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The Impact of Removing Stigma in Youth Mental Health

Expert tips for supporting youth

Kellie Schmitt

Published on: May 08, 2024

Dad supporting his teenage son with mental health

Editor’s note: This article was sponsored by Seattle Children’s Hospital.

In recent years, the U.S. has experienced a substantial shift in pediatric mental health awareness, slowly eroding the stigma that once cloaked these topics. From schools to parent support groups, more people are talking about children’s mental health needs.

“There’s more willingness to have discussions about how we connect with kids and how we intervene,” says Dr. Yolanda Evans, the Head of the division of adolescent medicine at Seattle Children’s Hospital.

A confluence of factors has led to the increased awareness and urgency of addressing youth mental health, from the tragedies of school shootings to the pandemic’s isolation, she said. These events coincided with a movement to address growing youth suicide rates, the second leading cause of death among 10 to 24 year-olds. Today, more people see youth mental health as less of a taboo topic, and more of a crucial and relevant matter that can impact anyone.

Even so, the stigma hasn’t completely disappeared. Despite the heightened focus in recent years, there’s still a sense that physical pain is more socially acceptable to discuss and share among adults and kids alike. For example, people might be more inclined to tell a friend about their chronic back pain than share ongoing struggles with depression. That’s partially a result of a culture that too often emphasizes a false sense of positivity, Evans said.

“In social media, people post when they’re happy and doing all the amazing things,” she says. “To share that we’re struggling emotionally is still not the norm.”

Removing the stigma

Stigma refers to the negative perceptions people might hold about someone who has a mental illness. These beliefs can lead to discrimination, isolation and worry.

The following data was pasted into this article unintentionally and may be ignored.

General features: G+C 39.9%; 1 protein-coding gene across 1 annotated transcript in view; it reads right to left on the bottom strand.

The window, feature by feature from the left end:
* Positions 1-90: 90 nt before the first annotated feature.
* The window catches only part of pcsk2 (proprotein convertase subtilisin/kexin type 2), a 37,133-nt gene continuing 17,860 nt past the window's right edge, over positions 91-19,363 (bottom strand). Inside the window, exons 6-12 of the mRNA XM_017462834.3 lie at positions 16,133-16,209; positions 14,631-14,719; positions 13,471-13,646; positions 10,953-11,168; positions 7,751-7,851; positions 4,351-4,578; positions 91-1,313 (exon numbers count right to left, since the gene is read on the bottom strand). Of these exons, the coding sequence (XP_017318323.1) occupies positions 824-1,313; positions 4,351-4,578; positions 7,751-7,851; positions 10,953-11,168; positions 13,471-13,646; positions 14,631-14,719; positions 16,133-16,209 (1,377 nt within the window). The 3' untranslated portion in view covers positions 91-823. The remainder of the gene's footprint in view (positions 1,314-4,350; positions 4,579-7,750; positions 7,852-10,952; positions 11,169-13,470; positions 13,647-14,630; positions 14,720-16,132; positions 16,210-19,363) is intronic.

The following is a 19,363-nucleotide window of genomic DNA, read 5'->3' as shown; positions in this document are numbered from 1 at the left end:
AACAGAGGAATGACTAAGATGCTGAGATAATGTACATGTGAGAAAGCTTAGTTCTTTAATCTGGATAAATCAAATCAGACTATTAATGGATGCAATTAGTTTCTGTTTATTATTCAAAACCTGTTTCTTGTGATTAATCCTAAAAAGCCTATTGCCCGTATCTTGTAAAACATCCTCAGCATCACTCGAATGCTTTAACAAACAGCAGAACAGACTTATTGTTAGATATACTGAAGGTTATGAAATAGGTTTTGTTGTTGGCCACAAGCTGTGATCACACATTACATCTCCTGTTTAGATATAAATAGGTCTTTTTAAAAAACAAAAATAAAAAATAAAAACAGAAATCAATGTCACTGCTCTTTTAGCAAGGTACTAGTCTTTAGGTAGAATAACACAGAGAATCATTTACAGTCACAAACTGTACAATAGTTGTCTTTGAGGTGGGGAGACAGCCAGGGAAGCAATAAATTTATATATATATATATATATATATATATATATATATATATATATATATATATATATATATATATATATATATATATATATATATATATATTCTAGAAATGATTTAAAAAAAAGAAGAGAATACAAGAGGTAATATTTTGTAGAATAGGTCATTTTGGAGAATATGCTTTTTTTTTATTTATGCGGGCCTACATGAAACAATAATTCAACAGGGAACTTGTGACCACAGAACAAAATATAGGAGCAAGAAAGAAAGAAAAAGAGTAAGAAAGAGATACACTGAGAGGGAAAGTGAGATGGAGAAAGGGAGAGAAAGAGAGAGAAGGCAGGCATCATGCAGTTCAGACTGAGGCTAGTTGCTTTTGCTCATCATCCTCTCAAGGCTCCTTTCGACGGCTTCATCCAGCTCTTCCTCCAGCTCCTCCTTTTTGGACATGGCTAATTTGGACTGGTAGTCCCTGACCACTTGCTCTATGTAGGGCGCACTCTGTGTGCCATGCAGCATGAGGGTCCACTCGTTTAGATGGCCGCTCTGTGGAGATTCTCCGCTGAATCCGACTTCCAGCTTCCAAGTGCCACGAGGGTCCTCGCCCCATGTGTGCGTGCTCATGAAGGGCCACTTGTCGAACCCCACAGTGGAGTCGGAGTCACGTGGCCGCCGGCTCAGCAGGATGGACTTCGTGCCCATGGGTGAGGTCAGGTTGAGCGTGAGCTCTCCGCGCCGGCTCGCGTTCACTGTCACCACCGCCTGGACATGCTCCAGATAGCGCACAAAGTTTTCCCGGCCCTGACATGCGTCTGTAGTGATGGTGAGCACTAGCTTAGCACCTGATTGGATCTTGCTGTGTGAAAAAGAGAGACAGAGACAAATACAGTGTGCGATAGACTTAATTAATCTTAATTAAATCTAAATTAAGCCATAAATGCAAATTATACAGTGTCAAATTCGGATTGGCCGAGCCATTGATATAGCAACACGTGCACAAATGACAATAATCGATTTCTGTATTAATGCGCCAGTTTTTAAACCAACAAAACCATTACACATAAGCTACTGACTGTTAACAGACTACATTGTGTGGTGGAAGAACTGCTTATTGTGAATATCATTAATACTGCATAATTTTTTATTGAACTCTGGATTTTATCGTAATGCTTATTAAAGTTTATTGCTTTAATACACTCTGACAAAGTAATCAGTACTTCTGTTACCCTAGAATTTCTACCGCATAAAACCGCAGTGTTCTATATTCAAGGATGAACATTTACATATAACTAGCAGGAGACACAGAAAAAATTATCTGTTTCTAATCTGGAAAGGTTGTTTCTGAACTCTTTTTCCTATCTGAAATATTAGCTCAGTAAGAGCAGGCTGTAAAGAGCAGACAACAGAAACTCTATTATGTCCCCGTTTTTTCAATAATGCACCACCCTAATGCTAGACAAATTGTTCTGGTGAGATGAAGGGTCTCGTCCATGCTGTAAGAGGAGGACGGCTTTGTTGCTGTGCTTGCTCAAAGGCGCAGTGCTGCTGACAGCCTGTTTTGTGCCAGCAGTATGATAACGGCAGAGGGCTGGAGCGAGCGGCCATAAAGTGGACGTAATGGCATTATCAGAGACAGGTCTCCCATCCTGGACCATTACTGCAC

Stigma can have powerful consequences, most notably keeping people from seeking mental health treatment, research has found. Youth who feel obliged to hide a condition often end up feeling worse and can turn to harmful actions such as substance use to help them cope. Creating more openness around mental health can help people find positive coping strategies.

With more than a fifth of U.S. children and youth experiencing behavioral health needs, accessing care before a crisis is critical, note researchers in the journal "Pediatrics." Steps such as screenings for mental health needs, as well as school-based interventions, can reduce the stigma and social isolation, and encourage parents to seek help for their children.

In recent years, there have been significant advances in bringing mental health issues to the forefront, removing the secrecy that can pervade these topics. Nationally, organizations like National Alliance on Mental Illness (NAMI) have used social media to share powerful personal stories that illustrate mental illness in real life.

In the Puget Sound area, schools are increasingly focusing on emotional intelligence, giving students the tools to talk about mental health in a way that makes sense. While younger children might remark on the color of moods, older students are increasingly adept at identifying the emotions that provoke strong responses. Evans has also noticed a growing movement away from labeling a kid as “bad” or “aggressive.”